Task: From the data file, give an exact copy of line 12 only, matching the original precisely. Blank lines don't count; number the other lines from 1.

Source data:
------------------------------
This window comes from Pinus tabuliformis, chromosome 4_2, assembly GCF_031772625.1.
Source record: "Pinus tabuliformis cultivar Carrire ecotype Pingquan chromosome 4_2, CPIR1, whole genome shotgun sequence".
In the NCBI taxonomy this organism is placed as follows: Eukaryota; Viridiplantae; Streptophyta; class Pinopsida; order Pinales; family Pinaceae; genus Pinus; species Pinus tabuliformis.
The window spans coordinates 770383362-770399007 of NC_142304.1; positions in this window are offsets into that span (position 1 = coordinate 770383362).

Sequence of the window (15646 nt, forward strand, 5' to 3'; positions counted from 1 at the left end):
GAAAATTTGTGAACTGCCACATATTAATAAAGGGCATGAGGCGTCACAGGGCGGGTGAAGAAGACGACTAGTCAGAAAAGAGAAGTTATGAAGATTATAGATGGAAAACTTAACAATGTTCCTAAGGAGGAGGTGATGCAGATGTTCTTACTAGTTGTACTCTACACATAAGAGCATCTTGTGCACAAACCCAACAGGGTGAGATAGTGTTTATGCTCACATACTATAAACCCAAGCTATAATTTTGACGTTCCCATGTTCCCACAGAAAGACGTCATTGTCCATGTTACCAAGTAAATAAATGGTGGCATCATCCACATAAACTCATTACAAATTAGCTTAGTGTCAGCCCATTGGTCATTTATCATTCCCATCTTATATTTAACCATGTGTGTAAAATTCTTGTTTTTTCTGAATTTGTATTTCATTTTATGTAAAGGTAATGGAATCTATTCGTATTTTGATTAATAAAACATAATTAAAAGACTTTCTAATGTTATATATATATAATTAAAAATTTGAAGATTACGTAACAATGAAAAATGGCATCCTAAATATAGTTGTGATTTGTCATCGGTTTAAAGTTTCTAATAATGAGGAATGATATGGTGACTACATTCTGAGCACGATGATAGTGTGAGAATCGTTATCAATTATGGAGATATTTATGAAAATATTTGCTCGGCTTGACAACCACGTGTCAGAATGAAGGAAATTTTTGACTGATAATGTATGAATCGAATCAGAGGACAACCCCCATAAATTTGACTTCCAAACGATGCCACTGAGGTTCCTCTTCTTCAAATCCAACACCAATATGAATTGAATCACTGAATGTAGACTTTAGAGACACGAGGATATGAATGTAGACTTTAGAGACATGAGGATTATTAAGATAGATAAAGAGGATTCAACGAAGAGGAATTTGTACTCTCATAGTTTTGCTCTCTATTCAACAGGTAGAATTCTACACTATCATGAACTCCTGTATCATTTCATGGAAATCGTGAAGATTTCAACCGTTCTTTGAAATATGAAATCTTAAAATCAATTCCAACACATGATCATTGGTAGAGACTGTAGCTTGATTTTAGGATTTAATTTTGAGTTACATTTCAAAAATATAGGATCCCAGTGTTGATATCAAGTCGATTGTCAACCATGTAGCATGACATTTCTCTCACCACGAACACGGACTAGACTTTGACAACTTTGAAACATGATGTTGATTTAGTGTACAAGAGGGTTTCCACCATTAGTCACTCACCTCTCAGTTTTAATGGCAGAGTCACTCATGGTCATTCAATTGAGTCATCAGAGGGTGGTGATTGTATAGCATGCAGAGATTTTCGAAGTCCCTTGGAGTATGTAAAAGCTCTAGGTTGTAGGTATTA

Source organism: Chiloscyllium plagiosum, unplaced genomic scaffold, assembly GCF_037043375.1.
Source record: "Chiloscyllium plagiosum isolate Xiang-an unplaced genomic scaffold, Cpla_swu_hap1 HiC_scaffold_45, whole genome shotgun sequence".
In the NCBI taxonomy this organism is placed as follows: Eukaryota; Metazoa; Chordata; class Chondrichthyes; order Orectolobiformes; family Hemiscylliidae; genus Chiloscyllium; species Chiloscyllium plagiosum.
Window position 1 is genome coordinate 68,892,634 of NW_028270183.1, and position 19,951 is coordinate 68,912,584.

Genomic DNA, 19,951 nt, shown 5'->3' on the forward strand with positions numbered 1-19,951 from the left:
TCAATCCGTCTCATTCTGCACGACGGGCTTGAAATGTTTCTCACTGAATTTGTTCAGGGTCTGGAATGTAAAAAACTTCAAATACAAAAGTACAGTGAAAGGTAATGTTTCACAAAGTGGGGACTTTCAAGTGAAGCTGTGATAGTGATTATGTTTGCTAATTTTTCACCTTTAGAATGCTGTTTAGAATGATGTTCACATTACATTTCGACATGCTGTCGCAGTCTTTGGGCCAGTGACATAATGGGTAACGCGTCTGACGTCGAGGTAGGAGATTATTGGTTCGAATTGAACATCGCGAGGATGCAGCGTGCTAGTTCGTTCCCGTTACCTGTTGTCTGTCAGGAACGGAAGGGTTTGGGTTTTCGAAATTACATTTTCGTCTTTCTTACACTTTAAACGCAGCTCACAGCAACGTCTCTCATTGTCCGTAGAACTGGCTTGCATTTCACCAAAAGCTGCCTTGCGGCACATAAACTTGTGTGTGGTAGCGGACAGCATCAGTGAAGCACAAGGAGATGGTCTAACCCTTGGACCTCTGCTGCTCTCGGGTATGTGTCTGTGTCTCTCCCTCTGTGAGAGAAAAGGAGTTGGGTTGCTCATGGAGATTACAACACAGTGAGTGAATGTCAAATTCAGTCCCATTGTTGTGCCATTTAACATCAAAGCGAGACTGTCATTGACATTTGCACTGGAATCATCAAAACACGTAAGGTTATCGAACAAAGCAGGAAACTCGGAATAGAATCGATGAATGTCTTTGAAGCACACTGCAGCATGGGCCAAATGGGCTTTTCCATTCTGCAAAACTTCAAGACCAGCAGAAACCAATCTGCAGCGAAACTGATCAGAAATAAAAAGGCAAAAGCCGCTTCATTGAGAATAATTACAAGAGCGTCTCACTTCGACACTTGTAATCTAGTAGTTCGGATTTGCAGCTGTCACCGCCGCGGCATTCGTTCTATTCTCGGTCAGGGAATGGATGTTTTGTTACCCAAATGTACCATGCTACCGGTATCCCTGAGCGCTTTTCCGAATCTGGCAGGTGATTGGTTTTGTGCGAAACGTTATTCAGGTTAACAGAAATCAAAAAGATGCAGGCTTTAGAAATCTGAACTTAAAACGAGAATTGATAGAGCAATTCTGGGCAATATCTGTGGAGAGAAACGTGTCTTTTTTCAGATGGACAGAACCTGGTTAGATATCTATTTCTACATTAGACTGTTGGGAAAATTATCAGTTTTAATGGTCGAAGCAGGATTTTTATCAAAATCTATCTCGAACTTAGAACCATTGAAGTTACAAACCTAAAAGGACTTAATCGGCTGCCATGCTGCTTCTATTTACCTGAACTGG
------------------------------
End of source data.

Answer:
TCAATCCGTCTCATTCTGCACGACGGGCTTGAAATGTTTCTCACTGAATTTGTTCAGGGTCTGGAATGTAAAAAACTTCAAATACAAAAGTACAGTGAAAGGTAATGTTTCACAAAGTGGGGACTTTCAAGTGAAGCTGTGATAGTGATTATGTTTGCTAATTTTTCACCTTTAGAATGCTGTTTAGAATGATGTTCACATTACATTTCGACATGCTGTCGCAGTCTTTGGGCCAGTGACATAATGGGTAACGCGTCTGACGTCGAGGTAGGAGATTATTGGTTCGAATTGAACATCGCGAGGATGCAGCGTGCTAGTTCGTTCCCGTTACCTGTTGTCTGTCAGGAACGGAAGGGTTTGGGTTTTCGAAATTACATTTTCGTCTTTCTTACACTTTAAACGCAGCTCACAGCAACGTCTCTCATTGTCCGTAGAACTGGCTTGCATTTCACCAAAAGCTGCCTTGCGGCACATAAACTTGTGTGTGGTAGCGGACAGCATCAGTGAAGCACAAGGAGATGGTCTAACCCTTGGACCTCTGCTGCTCTCGGGTATGTGTCTGTGTCTCTCCCTCTGTGAGAGAAAAGGAGTTGGGTTGCTCATGGAGATTACAACACAGTGAGTGAATGTCAAATTCAGTCCCATTGTTGTGCCATTTAACATCAAAGCGAGACTGTCATTGACATTTGCACTGGAATCATCAAAACACGTAAGGTTATCGAACAAAGCAGGAAACTCGGAATAGAATCGATGAATGTCTTTGAAGCACACTGCAGCATGGGCCAAATGGGCTTTTCCATTCTGCAAAACTTCAAGACCAGCAGAAACCAATCTGCAGCGAAACTGATCAGAAATAAAAAGGCAAAAGCCGCTTCATTGAGAATAATTACAAGAGCGTCTCACTTCGACACTTGTAATCTAGTAGTTCGGATTTGCAGCTGTCACCGCCGCGGCATTCGTTCTATTCTCGGTCAGGGAATGGATGTTTTGTTACCCAAATGTACCATGCTACCGGTATCCCTGAGCGCTTTTCCGAATCTGGCAGGTGATTGGTTTTGTGCGAAACGTTATTCAGGTTAACAGAAATCAAAAAGATGCAGGCTTTAGAAATCTGAACTTAAAACGAGAATTGATAGAGCAATTCTGGGCAATATCTGTGGAGAGAAACGTGTCTTTTTTCAGATGGACAGAACCTGGTTAGATATCTATTTCTACATTAGACTGTTGGGAAAATTATCAGTTTTAATGGTCGAAGCAGGATTTTTATCAAAATCTATCTCGAACTTAGAACCATTGAAGTTACAAACCTAAAAGGACTTAATCGGCTGCCATGCTGCTTCTATTTACCTGAACTGG